• Constant Power at 10 settings
  • Fully protected up to 60 Watts
  • Easy fault diagnosis
  • Input LED - Out of limits or Reversed
  • Output LED - Setting, Controlled,
    Uncontrolled, Open Circuit
  • PERMANENT Monitoring Lead Acid
    battery with buzzer is possible
Control Method:Measurement of current and voltage
Constant Power irrespective of battery voltage changes
Adjust:By pushbutton which increments output to next 10% level, 0% to 100%
Input Voltage Range:10 Volts to 19 Volts
Electronics are reverse battery protected.
Heater Power Range:Dew Heater strips 12V DC up to 60 Watts total capacity
Input Connector:2m cord with Cigar lighter plug fused to 5 Amps
Output Connector:RCA Phono type sockets (TWO)
Heater strips:Will work with any brands up to 60 Watts (5 amps) total
Indicators:Input LED - Voltage monitor / Fault
Output LED - Good / Fault
Measurement accuracy:Voltage measurement calibrated to within 0.1V
Warnings:Reversed Battery, LOW Battery, Open Circuit Heater
BUZZER:'PIP' every 10 seconds when the battery needs recharged
55.00 inc VAT

This product allows you to attach any standard Dew Heater up to the maximum wattage range suitable. It assumes the voltage rating is for 12 VOLT and measures the 100% power rating on the fly. It does not have to be dialled in. The push button control nudges the output to the next higher level, 0% to 100% in 10% steps, calibrated in percent of full power, and shows you the setting by the number of flashes. Eleven presses of the switch will take you back to zero. If you carry out power versus temperature rise experiments then you can dial in the exact temperature rise you need. Output of 0% for whatever reason has the OUTPUT LED OFF.

The internal microprocessor keeps an eye on the voltage and current. The Input Voltage lamp will go RED if above 15V or below 11.2V when drawing power, at which point a lead-acid battery is nearly discharged. The voltage measurement is accurately calibrated to give uniform indications. At the low input, DEWI avoids giving the battery any further discharge (and stopping any damage) by turning OFF the heater current and the OUTPUT LED OFF. In normal use the Ouput Monitor lamp is GREEN but will indicate RED if the output is uncontrolled or open circuit, or above the 60 Watt rating (possibly short circuit). A reversed battery connection will apply full power to the heater but both lamps will be FLASHING RED indicating REVERSE INPUT FAULT and OUTPUT UNCONTROLLED. This allows you to investigate properly, before a fuse blows or your image is spoiled by a loose or broken wire connection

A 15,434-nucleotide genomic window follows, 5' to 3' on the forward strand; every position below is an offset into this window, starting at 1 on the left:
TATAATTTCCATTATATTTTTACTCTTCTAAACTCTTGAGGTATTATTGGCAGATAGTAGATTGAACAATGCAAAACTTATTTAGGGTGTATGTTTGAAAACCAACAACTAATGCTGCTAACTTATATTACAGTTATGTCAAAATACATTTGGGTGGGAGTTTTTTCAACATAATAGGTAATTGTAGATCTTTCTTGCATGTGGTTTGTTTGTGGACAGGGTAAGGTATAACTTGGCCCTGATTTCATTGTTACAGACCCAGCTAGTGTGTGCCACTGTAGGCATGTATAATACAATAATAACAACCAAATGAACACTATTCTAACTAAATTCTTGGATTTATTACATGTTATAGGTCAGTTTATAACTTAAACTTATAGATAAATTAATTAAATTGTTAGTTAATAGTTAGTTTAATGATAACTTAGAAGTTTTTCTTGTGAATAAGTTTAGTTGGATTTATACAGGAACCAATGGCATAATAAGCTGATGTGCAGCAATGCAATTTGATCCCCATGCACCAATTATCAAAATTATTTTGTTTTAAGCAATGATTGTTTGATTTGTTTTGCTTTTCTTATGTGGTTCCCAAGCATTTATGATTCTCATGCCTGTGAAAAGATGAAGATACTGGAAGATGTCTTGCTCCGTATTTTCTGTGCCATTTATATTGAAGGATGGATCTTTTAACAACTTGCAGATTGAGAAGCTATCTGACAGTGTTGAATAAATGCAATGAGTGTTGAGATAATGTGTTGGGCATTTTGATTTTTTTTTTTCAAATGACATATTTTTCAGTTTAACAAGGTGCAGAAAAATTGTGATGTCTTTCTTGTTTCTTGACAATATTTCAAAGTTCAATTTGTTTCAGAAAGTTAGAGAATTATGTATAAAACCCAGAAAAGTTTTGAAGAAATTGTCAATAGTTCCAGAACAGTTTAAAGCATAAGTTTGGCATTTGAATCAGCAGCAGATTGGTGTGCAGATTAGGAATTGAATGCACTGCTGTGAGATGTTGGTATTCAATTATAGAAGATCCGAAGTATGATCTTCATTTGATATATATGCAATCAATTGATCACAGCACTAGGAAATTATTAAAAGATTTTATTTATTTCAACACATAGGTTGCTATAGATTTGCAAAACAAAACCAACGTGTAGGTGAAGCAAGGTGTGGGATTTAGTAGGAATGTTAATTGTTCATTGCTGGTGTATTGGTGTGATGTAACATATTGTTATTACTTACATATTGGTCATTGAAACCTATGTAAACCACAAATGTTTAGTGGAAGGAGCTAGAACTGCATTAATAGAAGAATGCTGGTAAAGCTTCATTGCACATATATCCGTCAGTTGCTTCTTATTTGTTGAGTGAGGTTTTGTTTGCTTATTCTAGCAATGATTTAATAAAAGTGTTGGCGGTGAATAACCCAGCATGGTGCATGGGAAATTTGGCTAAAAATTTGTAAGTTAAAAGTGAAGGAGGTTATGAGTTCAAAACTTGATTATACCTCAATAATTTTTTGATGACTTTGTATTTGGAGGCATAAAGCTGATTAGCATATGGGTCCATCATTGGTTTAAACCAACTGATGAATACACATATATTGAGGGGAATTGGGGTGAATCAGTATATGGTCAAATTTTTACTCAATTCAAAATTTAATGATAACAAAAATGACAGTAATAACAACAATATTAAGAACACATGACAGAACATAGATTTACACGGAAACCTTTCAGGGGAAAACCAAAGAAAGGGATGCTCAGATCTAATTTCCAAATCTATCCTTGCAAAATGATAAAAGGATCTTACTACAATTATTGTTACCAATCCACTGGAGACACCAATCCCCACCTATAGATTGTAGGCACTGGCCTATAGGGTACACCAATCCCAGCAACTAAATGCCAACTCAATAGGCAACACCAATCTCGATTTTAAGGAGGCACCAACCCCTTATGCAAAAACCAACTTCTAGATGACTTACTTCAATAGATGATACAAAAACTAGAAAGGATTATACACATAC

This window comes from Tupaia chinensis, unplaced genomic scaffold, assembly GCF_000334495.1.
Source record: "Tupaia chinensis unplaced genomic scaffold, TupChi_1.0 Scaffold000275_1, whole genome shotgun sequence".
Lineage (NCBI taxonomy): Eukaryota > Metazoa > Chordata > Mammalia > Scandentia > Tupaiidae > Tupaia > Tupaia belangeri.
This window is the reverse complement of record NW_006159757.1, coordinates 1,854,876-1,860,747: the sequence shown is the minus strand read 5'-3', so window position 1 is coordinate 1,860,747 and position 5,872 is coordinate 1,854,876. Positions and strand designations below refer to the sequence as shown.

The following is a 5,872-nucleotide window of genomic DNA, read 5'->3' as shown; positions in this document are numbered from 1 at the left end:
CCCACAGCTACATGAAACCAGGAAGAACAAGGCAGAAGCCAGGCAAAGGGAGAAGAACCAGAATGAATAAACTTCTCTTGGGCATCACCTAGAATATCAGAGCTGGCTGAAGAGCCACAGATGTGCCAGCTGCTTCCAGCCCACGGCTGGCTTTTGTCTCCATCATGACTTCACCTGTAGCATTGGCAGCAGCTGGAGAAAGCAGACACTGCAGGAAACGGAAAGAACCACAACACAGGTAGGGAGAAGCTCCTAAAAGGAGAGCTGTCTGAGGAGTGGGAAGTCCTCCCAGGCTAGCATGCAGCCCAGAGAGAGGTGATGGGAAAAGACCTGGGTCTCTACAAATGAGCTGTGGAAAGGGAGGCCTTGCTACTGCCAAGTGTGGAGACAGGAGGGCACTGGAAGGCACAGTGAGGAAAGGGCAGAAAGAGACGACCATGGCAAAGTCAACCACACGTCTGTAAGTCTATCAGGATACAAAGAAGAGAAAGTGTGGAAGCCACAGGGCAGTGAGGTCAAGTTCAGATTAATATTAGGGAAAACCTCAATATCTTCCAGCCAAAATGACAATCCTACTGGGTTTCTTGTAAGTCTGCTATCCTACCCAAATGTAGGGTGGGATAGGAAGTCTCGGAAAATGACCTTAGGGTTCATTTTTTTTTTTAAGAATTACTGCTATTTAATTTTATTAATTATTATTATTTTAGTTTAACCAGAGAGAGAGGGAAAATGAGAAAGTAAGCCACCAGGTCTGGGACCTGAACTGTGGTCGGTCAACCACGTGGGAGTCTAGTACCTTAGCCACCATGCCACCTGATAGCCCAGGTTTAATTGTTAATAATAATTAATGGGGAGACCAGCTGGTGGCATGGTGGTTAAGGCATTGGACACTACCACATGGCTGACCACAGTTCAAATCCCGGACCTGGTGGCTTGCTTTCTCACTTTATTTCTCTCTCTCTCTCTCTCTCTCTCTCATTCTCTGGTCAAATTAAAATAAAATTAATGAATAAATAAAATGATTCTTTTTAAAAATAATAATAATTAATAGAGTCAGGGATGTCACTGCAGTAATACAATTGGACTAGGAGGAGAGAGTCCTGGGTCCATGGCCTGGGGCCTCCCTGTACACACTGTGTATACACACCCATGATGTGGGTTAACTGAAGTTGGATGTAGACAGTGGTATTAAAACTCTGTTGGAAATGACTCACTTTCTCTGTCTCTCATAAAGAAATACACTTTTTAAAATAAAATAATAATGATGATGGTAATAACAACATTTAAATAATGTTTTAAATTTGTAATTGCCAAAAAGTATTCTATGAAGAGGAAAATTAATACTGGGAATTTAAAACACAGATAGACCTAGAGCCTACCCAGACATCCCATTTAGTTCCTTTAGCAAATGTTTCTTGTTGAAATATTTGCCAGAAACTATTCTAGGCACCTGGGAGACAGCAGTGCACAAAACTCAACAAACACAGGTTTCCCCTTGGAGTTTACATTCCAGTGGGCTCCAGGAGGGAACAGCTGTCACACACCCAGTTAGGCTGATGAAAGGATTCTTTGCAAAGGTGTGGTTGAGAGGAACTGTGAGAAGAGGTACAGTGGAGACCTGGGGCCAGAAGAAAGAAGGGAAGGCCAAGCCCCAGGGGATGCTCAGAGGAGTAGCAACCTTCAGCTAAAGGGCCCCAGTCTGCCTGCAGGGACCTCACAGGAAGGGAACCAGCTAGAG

The power circuit uses highly efficient PWM technology by microprocessor and so generates very little heat itself, resulting in a small but powerful unit. There are no batteries and as a bonus the circuits are fully protected from reverse polarity and do not emit RF interference to CCD cameras and other equipment. Because of the input voltage state monitoring it will take care of your battery or Power Tank and will not let it go completely flat.

This product is also available through ASTRONOMIA and The WIDESCREEN CENTRE where you can also buy Dew Heater strips in various sizes by various suppliers.

Download the issue C HANDBOOK

DEW I Dew Heater Controller, MAX 60 WATTS controlled 55.00
PHONO/ADAP PHONO output splitter. Gold plated contacts.
Connect two heater strips to one output
PSU3/DEW Mains adapter 12V DC output at 5 Amps with correct socket fitted 55.00
DEW/XTN 2 metre Cigar connector extension lead (battery side), fused 5 Amps 8.00


Velcro backed tapes of 5 watts heating capacity in a variety of sizes for your telescope and eyepiece.

HEAT/2 Eyepiece sized 1-1/4 inch and 2 inch POA
HEAT/6 Tube diameter 3 inch to 6 inch POA
HEAT/9 Tube diameter 7 inch to 9 inch POA


2009 AWR Technology